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Physician Shortage Drives Boost in Nursing, Physician Assistant Pay

Recent research shows compensation for nursing staff, physician assistants, and non-clinical employees is rising as provider organizations tackle the physician shortage issue.

Physician assistant compensation and the physician shortage

Source: Thinkstock

By Jacqueline LaPointe

- As the physician shortage worsens, provider organizations are increasingly relying on non-physician providers to fill the gap. And they are paying nursing staff, physician assistants, and other employees more to make up for it.

The healthcare industry is facing a significant physician shortage, the Association of American Medical Colleges (AAMC) recently reported. The organization estimated a shortfall of up to 121,300 physicians by 2030 as the aging population seeks additional healthcare services and aging doctors retire.

With substantial physician shortages in both primary and specialty care, organizations are increasingly demanding non-physician providers to ensure their patients receive high-quality care even when physicians are short.

As demand increases for non-physician providers, so does this median compensation, according to MGMA’s recently released 2018 DataDive Management and Staff Compensation report.

The national median total compensation for staff in nursing positions has grown from just $48,000 in 2015 to $57,000 in 2018, representing a 19 percent increase, the study of over 139,000 professionals in 2,650 provider organizations showed.

“As evidenced in the MGMA DataDive Provider Compensation data released last month, the United States’ growing physician shortage has led to an increased reliance on non-physician providers,” stated Ken Hertz, Principal Consultant at MGMA. “Consequently, this has driven more demand for staff in nursing positions and, in turn, is part of the reason we see this increased value the market has placed on staff in these positions.”

Provider organizations are also seeking physician assistants to support the shrinking physician workforce, the National Commission on Certification of Physician Assistants (NCCPA) recently reported.

The analysis of over 112,000 physician assistants uncovered that the profession has grown 53.8 percent in the last seven years.

Notably, the profession has recently significantly expanded into specialty care, with the number of certified physician assistants practicing in surgical sub-specialties seeing the largest growth, increasing 70 percent since 2013.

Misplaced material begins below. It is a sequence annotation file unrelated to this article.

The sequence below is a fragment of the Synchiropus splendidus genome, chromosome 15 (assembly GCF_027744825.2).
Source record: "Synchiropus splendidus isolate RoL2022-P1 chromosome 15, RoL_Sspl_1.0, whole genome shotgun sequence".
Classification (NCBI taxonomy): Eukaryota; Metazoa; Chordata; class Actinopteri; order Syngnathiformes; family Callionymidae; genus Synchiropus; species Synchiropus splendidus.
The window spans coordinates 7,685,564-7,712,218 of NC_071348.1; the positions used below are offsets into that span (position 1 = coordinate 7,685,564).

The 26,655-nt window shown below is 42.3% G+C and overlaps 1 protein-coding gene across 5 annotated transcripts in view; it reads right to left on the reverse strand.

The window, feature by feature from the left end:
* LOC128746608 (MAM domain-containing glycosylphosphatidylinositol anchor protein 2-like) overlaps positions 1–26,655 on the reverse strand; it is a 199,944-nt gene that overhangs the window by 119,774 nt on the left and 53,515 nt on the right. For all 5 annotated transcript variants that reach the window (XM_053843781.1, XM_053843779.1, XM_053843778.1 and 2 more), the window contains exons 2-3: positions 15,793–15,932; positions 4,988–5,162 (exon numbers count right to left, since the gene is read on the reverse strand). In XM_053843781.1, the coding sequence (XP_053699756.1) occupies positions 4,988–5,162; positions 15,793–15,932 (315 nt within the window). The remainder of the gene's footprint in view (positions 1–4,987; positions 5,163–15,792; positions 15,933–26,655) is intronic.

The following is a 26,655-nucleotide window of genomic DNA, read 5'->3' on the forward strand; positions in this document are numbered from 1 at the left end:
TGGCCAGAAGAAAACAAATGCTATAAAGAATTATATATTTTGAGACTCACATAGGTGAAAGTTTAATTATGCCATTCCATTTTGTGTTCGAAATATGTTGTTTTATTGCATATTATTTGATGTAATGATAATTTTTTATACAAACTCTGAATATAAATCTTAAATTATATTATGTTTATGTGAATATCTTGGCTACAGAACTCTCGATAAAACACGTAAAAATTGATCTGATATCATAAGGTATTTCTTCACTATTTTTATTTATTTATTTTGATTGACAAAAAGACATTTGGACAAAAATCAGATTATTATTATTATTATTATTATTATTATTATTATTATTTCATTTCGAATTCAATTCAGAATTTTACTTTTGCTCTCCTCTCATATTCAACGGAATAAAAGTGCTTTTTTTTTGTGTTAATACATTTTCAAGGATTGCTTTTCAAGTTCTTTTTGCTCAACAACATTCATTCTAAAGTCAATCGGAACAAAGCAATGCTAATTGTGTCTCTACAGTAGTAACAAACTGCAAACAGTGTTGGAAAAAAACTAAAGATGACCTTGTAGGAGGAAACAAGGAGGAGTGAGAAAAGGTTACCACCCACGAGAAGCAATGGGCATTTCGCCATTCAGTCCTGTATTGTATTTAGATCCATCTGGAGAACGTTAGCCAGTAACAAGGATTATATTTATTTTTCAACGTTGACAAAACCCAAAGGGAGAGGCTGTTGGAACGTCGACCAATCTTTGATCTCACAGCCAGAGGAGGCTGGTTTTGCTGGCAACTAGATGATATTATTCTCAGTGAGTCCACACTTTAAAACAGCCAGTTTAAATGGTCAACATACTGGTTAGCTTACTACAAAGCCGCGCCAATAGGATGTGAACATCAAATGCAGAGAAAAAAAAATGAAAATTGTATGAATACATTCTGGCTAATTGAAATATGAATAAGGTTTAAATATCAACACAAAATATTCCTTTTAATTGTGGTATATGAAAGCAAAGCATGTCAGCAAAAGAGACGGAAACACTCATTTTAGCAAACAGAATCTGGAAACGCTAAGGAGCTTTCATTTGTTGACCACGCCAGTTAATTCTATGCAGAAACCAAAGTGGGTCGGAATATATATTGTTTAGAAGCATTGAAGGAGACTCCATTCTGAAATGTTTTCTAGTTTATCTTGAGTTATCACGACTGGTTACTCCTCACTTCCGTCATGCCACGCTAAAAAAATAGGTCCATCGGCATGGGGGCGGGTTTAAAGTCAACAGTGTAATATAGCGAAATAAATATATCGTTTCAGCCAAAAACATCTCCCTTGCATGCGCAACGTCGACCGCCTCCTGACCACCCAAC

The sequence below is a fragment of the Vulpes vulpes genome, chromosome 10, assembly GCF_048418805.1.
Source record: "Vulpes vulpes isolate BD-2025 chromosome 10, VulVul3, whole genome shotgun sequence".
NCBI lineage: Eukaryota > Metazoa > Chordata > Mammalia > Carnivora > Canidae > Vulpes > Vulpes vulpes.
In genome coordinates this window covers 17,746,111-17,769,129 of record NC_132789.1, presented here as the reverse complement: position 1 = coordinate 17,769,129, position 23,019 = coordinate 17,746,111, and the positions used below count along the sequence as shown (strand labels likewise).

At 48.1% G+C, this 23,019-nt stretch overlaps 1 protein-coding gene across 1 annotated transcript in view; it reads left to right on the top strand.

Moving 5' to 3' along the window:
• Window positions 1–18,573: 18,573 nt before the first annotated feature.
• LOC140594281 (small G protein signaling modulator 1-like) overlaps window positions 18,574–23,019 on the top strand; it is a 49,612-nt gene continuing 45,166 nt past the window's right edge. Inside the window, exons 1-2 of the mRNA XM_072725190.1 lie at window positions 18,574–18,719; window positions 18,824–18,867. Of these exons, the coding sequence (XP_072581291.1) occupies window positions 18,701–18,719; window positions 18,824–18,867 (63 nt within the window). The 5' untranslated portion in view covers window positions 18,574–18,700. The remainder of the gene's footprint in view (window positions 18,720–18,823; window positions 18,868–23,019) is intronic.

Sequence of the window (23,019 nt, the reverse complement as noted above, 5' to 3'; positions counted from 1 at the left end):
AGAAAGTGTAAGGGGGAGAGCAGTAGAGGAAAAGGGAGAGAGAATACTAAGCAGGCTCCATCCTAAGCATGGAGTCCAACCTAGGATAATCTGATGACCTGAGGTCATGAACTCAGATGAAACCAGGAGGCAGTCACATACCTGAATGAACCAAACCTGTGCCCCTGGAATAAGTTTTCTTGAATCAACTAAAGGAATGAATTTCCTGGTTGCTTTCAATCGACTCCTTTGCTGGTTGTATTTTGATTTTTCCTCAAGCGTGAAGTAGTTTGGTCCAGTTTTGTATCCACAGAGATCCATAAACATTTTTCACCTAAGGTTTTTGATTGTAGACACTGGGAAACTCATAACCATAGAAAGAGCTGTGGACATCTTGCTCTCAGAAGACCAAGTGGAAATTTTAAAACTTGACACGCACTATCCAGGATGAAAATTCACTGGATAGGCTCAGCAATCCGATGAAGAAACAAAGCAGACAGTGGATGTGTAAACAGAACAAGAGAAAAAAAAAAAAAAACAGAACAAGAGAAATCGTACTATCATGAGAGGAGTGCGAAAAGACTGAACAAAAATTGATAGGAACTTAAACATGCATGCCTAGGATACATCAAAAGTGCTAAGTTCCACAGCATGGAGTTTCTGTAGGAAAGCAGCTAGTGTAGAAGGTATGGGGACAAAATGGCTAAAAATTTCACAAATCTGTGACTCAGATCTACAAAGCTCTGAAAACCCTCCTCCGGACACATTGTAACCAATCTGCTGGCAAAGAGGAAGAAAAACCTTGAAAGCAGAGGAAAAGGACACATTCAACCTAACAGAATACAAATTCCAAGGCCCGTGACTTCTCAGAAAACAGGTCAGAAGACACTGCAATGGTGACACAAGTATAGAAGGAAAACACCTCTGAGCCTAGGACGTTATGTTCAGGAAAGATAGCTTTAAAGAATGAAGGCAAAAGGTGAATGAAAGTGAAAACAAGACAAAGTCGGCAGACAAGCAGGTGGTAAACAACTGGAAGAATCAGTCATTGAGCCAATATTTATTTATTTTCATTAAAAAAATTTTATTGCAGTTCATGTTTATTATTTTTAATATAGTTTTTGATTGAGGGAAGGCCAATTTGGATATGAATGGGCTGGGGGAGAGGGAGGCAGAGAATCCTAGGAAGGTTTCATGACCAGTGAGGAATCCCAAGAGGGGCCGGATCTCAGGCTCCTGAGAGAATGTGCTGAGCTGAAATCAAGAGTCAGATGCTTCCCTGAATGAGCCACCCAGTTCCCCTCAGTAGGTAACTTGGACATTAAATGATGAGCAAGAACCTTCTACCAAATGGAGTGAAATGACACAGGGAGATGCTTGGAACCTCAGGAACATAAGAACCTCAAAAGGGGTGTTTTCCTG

As provider organizations across the care continuum sought more physician assistants, average compensation for the non-physician provider increased, the report added. The average salary for a certified physician assistant rose 12.7 percent in the last five years, reaching $107,718.

While non-physician providers are in higher demand, provider organizations are also turning to non-clinical staff to help bridge the gap created by the growing physician shortage, MGMA reported.

The study found that compensation for 11 of the 12 staff positions studied saw total median compensation increases since 2015.

Provider organizations are offering greater compensation to nursing staff, physician assistants, and other support staff to attract and retain qualified candidates, MGMA’s Hertz explained.

“We’ve seen this trend continue across medical practices for several years now: demand for qualified staff is growing, while supply is shrinking,” he said. “Aging staff across the healthcare industry are retiring at a higher rate than new ones are being trained to replace them. While medical practices of all sizes are struggling to keep up, many are trying to stay ahead of the curve by offering higher wages and more incentives to attract and retain the talent they need.”

Recruitment is a major challenge for provider organizations of all sizes. A recent MGMA Stat Poll showed that 61 percent of healthcare leaders experienced a shortage of qualified applicants for non-clinical positions in the past year.

Top reasons for the shortage included “finding medical assistants is difficult,” “recruiting millennials is very difficult,” “limited local pool due to an abundance of open positions in the community,” and “lack of future career advancements in the billing and coding field.”

Provider organizations are also struggling to retain their clinical and non-clinical staff. Approximately 37 percent of clinical and non-clinical employees plan to leave their current position in the next two years, and almost 69 percent expect to leave within five years, a recent survey found.

Greater compensation is one strategy healthcare organizations are using to attract and retain high-quality staff in the face of a worsening physician shortage. And this may help when it comes to hiring and retaining non-physician providers and non-clinical staff.

The NCCPA reported that insufficient wages given the workload was the second most frequently selected reason certified physician assistants were planning to their current position behind seeking another clinical position.

Provider organizations may also want to address management and senior leadership to reduce turnover, research firm SMD suggested. How healthcare management and senior leaders communicate with staff is a major factor contributing to voluntary employee turnover.

Practice and hospital leaders should boost communication efforts and acknowledge staff achievements to retain staff and make their organization more attractive to potential employees.

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